According to SCMP, Choi Sook-Hyeon (22 years old, triathlon athlete of Gyeongju team) committed suicide last week after filing a complaint about being violent and abused from the “hands” of her trainer and doctor.
The Choi family said the young girl was frustrated and angry when the police investigation process did not make any progress. A lot of Choi’s colleagues refused to testify, apparently for fear of retribution.
Just after midnight on June 26, Choi Suk-Hyeon, a promising South Korean triathlete, sent two text messages. The first, to a teammate, asked for help looking after her pet dog. The other, to her mother, was more ominous, according to New York Times.
In that message Ms. Choi, 22, told her mother how much she loved her, before adding: “Mom, please make the world know the crimes they have committed.”
After her suicide, her family released her diary and recordings that the young triathlete documented years of physical and psychological abuse she said she suffered at the hands of her team’s coach, doctor and two senior teammates.
The recording – one of the evidence published by YTN TV – shows that Choi was repeatedly beaten, verbally abused and mentally harassed by her team of coaches, doctors and seniors.
“Hey! Lock your jaws! Come here ”a male voice said, followed by a slap. “I will teach you a lesson if you are still sulky tomorrow! OK? ”
In her diary, Choi said she cried every day, and felt that it would be better to die than be hit “like a dog”.
“She had been stressed out lately because the officials she appealed to acted as if some beating and abuse should be taken for granted in the sport,” said Ms. Choi’s father, Choi Young-hee. The authorities, he said, told Ms. Choi “that the accused denied any wrongdoing and that they didn’t have enough evidence to act, even though we gave them the audio files.”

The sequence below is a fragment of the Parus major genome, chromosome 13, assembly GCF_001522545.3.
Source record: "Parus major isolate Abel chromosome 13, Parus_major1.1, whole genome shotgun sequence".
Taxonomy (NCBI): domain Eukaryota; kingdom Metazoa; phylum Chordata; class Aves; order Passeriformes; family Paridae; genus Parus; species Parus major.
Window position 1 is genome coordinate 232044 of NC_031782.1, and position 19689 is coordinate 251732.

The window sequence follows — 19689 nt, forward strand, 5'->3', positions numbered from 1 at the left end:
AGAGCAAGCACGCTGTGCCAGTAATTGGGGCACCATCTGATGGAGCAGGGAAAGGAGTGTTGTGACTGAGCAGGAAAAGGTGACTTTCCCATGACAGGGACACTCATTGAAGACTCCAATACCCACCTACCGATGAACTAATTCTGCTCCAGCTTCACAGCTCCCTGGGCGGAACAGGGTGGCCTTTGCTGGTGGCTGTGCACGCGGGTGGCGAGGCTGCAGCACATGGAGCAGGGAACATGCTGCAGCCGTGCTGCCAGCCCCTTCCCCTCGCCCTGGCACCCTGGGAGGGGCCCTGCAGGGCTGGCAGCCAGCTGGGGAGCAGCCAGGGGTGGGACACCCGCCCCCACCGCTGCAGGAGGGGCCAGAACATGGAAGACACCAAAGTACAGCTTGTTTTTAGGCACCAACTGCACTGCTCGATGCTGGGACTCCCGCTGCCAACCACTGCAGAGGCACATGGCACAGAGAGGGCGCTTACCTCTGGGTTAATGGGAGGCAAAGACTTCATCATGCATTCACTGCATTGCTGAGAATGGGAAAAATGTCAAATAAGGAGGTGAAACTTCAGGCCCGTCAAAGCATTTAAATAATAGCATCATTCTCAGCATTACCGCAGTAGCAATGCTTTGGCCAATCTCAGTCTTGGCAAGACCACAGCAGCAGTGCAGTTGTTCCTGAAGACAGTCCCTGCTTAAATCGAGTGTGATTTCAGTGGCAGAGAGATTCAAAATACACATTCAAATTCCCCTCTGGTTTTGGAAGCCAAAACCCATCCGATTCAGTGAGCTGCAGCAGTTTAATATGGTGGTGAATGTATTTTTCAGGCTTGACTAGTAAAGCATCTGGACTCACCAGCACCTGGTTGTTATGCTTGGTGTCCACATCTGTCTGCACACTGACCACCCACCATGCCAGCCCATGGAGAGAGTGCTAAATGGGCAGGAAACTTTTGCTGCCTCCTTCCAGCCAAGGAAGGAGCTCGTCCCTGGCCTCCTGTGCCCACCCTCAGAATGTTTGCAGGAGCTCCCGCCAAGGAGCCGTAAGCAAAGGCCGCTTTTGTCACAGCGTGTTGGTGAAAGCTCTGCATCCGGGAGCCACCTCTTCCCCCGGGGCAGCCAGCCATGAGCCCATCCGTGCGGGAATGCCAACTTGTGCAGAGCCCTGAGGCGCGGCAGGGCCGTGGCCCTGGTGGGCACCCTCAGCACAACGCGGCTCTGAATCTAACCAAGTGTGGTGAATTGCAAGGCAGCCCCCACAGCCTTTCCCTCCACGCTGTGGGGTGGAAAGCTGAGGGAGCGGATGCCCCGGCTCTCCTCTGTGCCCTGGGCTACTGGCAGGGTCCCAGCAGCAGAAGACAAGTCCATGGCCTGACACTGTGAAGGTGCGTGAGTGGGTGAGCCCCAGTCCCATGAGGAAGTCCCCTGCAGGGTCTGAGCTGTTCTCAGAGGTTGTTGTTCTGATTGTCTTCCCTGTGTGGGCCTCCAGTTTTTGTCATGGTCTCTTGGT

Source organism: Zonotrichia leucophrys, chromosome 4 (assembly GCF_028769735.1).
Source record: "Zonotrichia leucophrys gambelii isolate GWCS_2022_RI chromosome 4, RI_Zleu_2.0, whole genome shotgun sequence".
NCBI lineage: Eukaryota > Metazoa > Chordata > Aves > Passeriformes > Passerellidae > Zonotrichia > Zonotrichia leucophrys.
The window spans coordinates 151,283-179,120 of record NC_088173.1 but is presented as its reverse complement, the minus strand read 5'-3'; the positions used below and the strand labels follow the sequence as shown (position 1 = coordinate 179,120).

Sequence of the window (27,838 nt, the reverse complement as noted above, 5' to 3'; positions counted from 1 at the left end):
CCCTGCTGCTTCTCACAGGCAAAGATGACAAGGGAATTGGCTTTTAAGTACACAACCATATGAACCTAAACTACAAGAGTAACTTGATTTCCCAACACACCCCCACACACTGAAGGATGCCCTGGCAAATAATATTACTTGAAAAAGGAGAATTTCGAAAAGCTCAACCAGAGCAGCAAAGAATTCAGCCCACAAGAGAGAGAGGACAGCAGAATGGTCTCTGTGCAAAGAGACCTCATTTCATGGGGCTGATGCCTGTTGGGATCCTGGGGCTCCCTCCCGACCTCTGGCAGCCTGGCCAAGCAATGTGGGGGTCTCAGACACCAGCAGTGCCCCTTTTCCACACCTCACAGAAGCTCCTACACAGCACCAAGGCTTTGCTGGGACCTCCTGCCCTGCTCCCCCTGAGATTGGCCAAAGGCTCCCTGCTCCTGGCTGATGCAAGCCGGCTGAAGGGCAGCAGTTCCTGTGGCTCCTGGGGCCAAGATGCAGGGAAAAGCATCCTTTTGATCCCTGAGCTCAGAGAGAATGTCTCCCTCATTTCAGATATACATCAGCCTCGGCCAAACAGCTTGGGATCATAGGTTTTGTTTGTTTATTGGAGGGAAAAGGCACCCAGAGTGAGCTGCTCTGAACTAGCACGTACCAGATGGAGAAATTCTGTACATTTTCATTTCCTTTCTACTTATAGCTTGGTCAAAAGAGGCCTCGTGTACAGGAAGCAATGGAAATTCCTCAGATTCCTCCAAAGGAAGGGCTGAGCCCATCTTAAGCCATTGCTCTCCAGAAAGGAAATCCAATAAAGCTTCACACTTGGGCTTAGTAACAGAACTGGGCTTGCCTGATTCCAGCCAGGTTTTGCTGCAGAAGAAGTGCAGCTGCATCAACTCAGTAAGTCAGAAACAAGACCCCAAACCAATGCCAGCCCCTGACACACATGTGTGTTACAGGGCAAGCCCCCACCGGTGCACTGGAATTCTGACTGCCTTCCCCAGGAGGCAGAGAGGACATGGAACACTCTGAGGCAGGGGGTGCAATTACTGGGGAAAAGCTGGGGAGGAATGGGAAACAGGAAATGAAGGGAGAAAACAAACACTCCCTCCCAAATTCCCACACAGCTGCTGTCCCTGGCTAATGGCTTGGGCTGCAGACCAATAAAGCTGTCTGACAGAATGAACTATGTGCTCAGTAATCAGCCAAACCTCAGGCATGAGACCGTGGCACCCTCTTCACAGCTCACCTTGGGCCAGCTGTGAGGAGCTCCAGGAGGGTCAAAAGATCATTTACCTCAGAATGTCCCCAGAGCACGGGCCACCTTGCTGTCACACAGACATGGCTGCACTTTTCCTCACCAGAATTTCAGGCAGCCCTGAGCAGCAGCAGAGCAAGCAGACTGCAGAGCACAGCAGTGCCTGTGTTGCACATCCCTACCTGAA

Choi was even fined by spending 200,000 won to buy bread and eat all of them at once because of her negligence to gain weight.
On Monday, the Korea Triathlon Federation banned the coach, Kim Gyu-bong, and the team captain, Jang Yun-jeong, from the sport for life. Prosecutors were also preparing criminal charges against them, as well as Mr. Ahn Ju-hyeon, the team’s doctor, according to New York Times.
Choi’s death angered Korean netizens. Some people have revealed that this is a common issue for Korean athletes to experience violence, as coaches believe that “it is necessary to win a medal”.
In a statement, the Korean Triathlon Federation pledged to take action against the abusers and also expressed condolences to the Choi family.
The Korea Sports and Olympic Committee said an investigation was being conducted to verify the allegations that the security agency had ignored Choi’s complaint and tried to cover up the suspect.
Choi’s death after years of abuse has been reminiscent of the case of Shim Suk-hee – the Olympic gold medalist skater – accusing him of mental, physical and sexual harassment in the past year 2018.
Both the Korean Olympic and Sports Committee and the Korean Skating Federation made a public apology at that time, and vowed to urge the reform.
However, according to Yeo Jun-hyung (a human rights activist), violence is still very common in the sports industry, as athletes fear they will retire from their careers when they speak out the misconducts.
“The coaches know this and still take advantage of the athletes’ silence,” Yeo said.
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